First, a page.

A high-profile German opposition politician on Monday formally founded a new party that combines left-wing economic policy with a restrictive approach to migration and other positions that some observers believe could help it take votes away from the far-right Alternative for Germany.
Sahra Wagenknecht said her “Sahra Wagenknecht Alliance — Reason and Fairness” will make its electoral debut in the European Parliament election in June. She said she is confident that it also will run in three state elections in September in eastern regions where Alternative for Germany, or AfD, is very strong.
Wagenknecht broke in October with the Left Party, an opposition party in which she was long one of the leading figures, and announced her intention to launch the new venture. She and nine followers who quit the Left Party with her kept their seats in the German parliament.
Wagenknecht offers a mixture of left-leaning economic policy, with high wages and generous benefits, and a restrictive approach to migration. She also questions some environmentalists’ plans to combat climate change and opposes current sanctions against Russia, which was once Germany’s leading gas supplier, as well as German arms supplies to Ukraine.
The new party’s real potential remains unclear. But there has been widespread speculation that its positions could appeal to voters who might otherwise choose the nationalist, anti-migration AfD, particularly in the less prosperous, formerly communist east.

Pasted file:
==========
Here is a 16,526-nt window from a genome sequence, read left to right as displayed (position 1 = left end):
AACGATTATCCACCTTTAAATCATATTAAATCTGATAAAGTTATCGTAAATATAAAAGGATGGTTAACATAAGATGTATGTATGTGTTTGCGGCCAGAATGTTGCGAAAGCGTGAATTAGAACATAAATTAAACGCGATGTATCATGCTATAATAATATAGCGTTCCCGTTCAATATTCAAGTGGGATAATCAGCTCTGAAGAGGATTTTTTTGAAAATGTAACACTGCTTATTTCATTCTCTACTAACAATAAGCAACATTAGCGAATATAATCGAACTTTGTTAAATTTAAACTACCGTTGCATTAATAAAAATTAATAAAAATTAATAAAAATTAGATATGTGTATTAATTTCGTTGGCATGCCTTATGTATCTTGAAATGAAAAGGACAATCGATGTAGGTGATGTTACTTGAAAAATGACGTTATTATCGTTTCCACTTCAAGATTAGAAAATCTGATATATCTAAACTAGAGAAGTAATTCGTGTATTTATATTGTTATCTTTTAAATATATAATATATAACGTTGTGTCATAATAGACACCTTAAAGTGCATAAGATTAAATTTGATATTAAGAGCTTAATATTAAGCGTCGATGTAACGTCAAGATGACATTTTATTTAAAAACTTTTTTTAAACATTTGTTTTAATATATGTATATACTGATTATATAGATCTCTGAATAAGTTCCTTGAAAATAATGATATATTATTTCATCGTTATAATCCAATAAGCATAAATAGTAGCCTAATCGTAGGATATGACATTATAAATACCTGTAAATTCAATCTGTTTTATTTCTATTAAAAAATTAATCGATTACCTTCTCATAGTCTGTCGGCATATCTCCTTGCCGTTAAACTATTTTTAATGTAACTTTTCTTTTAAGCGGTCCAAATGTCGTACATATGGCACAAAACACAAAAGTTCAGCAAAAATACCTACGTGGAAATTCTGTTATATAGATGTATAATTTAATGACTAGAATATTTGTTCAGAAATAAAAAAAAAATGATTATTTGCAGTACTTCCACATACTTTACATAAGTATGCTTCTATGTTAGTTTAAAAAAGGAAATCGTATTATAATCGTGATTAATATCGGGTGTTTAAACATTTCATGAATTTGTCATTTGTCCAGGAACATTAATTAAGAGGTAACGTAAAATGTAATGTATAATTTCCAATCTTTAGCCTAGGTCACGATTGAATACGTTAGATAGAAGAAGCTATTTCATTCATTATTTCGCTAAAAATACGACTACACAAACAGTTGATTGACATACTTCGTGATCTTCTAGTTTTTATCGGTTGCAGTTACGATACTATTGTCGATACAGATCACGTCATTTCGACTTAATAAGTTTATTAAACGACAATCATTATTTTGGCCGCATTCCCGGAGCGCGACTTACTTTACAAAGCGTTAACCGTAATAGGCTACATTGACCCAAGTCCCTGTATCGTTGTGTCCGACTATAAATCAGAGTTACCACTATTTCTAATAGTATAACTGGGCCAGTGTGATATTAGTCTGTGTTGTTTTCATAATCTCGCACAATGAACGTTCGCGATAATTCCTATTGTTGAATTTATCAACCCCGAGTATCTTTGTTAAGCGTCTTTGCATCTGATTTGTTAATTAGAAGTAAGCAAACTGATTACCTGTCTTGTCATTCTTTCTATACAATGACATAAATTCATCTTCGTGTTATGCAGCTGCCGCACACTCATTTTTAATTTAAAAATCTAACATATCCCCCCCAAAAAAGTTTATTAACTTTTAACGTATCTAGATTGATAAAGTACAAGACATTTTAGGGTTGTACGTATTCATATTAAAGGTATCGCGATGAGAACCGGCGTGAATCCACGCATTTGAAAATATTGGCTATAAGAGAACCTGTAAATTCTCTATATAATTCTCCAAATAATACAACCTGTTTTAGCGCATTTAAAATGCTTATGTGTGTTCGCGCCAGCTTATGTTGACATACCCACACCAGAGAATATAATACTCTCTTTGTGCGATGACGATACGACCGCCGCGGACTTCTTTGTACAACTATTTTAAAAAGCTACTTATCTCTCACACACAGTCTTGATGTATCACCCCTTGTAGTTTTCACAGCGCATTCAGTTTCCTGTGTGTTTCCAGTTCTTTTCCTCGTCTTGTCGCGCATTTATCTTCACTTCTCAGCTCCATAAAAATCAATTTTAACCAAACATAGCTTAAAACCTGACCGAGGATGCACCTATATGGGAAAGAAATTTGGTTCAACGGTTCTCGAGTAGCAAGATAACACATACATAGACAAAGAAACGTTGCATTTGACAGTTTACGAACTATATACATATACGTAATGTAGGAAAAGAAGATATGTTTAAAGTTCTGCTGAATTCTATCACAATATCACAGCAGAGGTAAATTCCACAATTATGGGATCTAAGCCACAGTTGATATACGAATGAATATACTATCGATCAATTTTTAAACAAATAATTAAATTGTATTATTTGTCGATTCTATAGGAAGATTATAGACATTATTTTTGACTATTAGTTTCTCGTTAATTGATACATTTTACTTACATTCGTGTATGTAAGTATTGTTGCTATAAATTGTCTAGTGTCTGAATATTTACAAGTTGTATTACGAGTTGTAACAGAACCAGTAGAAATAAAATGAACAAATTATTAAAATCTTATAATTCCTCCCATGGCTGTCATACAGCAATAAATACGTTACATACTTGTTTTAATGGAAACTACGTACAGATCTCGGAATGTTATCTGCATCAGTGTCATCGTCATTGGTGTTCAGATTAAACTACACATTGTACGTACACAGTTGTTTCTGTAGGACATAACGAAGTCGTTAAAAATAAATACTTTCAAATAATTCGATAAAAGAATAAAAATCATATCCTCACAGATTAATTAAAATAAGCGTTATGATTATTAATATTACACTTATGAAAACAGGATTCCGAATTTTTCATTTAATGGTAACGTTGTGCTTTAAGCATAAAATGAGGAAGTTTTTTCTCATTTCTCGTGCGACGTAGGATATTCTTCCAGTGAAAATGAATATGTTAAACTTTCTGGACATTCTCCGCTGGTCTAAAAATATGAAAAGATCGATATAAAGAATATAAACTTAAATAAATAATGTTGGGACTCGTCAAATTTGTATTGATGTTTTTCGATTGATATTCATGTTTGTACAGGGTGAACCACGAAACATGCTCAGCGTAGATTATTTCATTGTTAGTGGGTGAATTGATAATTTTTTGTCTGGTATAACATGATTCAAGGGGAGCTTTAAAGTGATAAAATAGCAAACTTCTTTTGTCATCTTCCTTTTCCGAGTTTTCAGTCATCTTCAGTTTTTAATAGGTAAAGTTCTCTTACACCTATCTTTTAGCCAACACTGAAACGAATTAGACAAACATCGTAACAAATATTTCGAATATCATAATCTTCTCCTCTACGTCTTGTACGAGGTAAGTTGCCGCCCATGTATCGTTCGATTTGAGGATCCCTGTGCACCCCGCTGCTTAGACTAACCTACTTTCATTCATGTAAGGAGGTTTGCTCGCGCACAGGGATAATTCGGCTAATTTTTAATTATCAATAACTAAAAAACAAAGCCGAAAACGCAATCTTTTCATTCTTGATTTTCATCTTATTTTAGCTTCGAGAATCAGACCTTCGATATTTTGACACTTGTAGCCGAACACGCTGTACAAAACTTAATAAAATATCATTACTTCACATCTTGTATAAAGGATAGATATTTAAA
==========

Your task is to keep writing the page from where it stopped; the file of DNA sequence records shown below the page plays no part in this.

Wagenknecht took aim at center-left Chancellor Olaf Scholz’s unpopular government and asserted that many in Germany feel similarly to farmers, who were protesting Monday against a government plan to reduce their fuel subsidies.
“They see a government that has no plan other than to take the money that has already become tighter out of their pockets,” she told reporters in Berlin.
She rejected left-wing and right-wing labels. Wagenknecht said her party is in a left-wing tradition of working for “social justice” and standing up for people “who have been forgotten for years by politicians,” but that many now associate the left with “gender questions and lifestyle questions, and they no longer feel represented.”
Wagenknecht said the party will retain its current title until the next German national election, due in the fall of 2025, but will later choose a new one that doesn’t include her own name. She and longtime ally Amira Mohamed Ali are its joint leaders.
National polls currently show mainstream opposition conservatives leading and AfD in second place with over 20% support.